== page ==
A kind friend and colleague who lived in Nairobi for many years, and is a self-proclaimed foodie sent me a fantastic list of recommendations of things to do in Nairobi (and mostly great places to eat!)
Here is the full list of recommendations I received when I arrived in Nairobi, along with my additional comments and thoughts. It’s mostly a restaurant and eating-out guide, but with a few other things as well – in case any of you are in need of suggestions for things to do in Nairobi!
I bought a map and started marking out where things were in order to plan my culinary tour of the city!
KAREN (West part of the city. British gardens.)
Both the Talisman and Purdy Arms are fantastic places to eat and chill out. Because of the grounds, I would vote Purdy Arms for a Saturday brunch, but for dinner, Talisman has a cool vibe.
- *Talisman (New International with British undertones): High-end, rustic lodge feeling (if there is such a thing); nice gardens/outdoor dining; If you’re a big party, make a reservation, and maybe even if you’re small – it’s not cheap but it’s very popular!
Starters: feta and coriander samosas, sashimi tuna and avocado
Mains: pan-seared ostrich; braised pork belly; deluxe burger, prawn and calamari stir-fry – yum!
Desserts: cape malva, creme brulee
Drinks: really nice special juices, daily selection (I typically ask for no added sugar, if possible.)
Note from Maya – OH. MY. GOD. I loved this place – great food, fantastic atmosphere. If I could afford to I would eat here every day.
- *Purdy Arms (British gastro): best for late brunch/lunch on a Saturday (Sunday is a buffet and limited a la carte menu); gorgeous outdoor gardens/green space – it’s a great place to escape the pollution and noise in Nairobi.
Starters: Lamu seafood soup, or brie/sundried tomatoes samosas
Salad: grilled halloumi, butternut squash, couscous (ah-mAzing!)
Mains: grilled orange and mint snapper; bangers and mash; or savory pies
Notes from Maya – This place had a lovely vibe, and is great for kids – loads of activities for children, and a farmer’s market on a Saturday – it was a little busy on Saturday for lunch though, fairly crowded and noisy. I’d maybe come on a quieter day for relaxation but if you’ve got kids it’s the perfect place to keep them entertained all day (they have a bouncy castle, lovely big gardens for running about, archery, a climbing wall etc). The food was excellent too – I had a goats cheese salad that was lovely, and it looks as though you can rent out their BBQ space if you wanted to do a bring-your-own type Saturday BBQ (though I’m not sure – you’d need to check on this).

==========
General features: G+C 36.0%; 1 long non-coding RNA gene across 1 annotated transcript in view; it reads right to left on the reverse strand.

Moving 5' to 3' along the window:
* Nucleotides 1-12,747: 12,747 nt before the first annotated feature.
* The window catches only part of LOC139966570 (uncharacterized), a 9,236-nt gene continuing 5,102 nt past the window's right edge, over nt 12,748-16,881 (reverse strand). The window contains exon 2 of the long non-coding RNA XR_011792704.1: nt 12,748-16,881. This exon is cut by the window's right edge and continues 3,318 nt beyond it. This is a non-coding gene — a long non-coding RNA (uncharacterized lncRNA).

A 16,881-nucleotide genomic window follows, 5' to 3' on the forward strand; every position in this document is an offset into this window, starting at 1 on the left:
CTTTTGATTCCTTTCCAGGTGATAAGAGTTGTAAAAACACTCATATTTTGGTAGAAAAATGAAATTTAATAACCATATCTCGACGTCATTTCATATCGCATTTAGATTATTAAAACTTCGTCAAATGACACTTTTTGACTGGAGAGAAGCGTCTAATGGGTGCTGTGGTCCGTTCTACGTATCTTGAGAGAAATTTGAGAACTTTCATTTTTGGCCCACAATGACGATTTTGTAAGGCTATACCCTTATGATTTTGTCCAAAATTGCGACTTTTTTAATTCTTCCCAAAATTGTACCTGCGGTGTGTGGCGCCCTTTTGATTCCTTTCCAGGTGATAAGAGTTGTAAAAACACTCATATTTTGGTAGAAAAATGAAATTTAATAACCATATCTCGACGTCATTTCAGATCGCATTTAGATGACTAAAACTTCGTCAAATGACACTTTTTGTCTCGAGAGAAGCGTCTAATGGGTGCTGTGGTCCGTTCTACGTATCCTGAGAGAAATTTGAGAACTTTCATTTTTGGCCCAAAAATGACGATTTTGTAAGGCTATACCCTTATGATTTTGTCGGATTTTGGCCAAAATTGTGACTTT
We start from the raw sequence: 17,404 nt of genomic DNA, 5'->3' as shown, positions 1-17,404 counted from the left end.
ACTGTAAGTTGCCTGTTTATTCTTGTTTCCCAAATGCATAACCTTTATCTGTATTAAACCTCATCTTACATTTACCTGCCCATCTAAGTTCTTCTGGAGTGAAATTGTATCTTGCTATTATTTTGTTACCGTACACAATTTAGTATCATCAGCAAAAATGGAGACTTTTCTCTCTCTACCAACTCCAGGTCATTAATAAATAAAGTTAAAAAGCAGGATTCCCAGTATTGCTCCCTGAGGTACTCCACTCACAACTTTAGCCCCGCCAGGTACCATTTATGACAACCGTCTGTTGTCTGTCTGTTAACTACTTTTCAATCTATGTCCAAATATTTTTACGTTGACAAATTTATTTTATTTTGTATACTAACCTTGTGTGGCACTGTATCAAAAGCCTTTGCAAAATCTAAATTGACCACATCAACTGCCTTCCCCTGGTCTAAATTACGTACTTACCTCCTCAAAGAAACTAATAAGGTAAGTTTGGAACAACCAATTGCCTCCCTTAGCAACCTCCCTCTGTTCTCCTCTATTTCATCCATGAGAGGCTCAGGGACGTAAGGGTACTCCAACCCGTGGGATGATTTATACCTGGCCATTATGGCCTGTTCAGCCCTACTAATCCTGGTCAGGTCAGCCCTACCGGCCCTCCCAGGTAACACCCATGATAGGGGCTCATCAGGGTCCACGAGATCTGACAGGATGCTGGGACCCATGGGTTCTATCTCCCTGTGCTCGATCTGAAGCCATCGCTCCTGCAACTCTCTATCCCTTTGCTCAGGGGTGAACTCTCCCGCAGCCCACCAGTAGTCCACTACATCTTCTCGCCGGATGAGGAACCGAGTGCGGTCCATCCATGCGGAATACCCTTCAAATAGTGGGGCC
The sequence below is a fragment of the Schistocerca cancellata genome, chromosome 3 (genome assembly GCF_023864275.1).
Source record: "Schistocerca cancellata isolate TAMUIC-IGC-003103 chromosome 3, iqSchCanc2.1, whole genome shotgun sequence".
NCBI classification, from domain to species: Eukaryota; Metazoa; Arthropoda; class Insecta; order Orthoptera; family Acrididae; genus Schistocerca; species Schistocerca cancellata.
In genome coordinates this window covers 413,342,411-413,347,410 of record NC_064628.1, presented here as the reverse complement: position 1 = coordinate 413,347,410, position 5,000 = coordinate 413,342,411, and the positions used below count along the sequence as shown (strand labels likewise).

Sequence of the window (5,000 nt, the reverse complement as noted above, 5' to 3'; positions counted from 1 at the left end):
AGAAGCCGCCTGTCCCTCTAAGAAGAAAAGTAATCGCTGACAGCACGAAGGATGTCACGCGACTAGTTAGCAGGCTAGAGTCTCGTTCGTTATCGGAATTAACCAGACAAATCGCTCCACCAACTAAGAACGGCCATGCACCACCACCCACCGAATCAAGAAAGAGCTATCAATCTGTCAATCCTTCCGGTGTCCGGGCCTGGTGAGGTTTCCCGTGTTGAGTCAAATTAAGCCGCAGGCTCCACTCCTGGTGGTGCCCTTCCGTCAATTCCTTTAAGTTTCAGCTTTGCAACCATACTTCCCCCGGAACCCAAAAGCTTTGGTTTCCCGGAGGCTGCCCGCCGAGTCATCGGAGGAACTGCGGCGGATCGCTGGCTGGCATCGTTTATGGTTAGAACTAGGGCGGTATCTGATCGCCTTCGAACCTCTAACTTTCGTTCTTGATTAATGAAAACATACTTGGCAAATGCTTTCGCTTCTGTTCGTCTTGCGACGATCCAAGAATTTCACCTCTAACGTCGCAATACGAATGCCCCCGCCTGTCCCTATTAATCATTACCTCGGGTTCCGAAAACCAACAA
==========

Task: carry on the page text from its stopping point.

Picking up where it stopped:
- Tmambo Karen Blixen: Lovely grounds and great grill. Swanky/British colonial
Also nearby in this area are:
- Karen Blixen Museum (which also has the Karen Blixen Coffee Garden – I haven’t been but it’s supposed to be good)
- David Sheldrick Elephant and Rhino Orphanage –open to visitors daily for 1 hour (11am-12pm) only. Cost is 500 KES to enter. Totally worth it, the baby ellies are ADORABLE!
- Giraffe Centre – open daily 9am to 5pm, 1000 KES to enter, and you can feed the giraffes. On the other side of this centre is the Giraffe Manor, where you can eat your breakfast with giraffes poking thier heads through the windows – although I’m told this is a super-pricey place to eat, and you can’t get from one part to the other – you’d have to ext the giraffe centre and drive around I think.
- Nairobi National Park – best to visit early morning (6am) or evening when the animals are out and about. Costs 5,000 KES for non-residents (about $50). This park is not as spectacular as Kenya’s other incredible parks, but it is the only city in the world with a National Park actually in the city! Also not bad if you wanna see some animals – I saw giraffe, zebra, a rhino, a lion, buffalo, gazelle, and much more.
KILIMANI / KILILESHWA / LAVINGTON (west-central part of Nairobi)
This area is where quite a few NGO offices are based, so good to know the area if you work in the sector!
The Junction Shopping Mall
Mediterraneo: Mainly italian, so pastas, pizzas, risotto, etc. It’s fairly nice, although I prefer Osteria for Italian food.
Artcaffe (Café/coffee): big chain but pretty good; several locations (including Junction, Yaya Centre, and Lavington Mall) but Village Market outdoor shopping mall is definitely the best. Good for brunch if you’re shopping at the mall.
The Phoenician (Japanese/Lebanese – yes both): You can get assorted things; sushi; they serve the Japanese dishes with miso soup and a little salad with a sesame dressing that you could drink straight. Good bento box options if you’re eating alone and you want to try a little of everything.
Maasai Market – comes here every Thursday on the 3rd floor car park (but this market moves around all week – see the link to find out more) Thursday is a quite nice and calm day to come and do your shopping – very laid back and relaxed compared to some markets, although it gets a bit more hectic in the evenings after work.
Nakumatt – This is a supermarket chain, can be found all over, but the one at Junction is HUGE and has almost everything you could possibly want to buy – food, household goods, toiletries etc. There’s a much smaller one at Lavington Curve mall as well.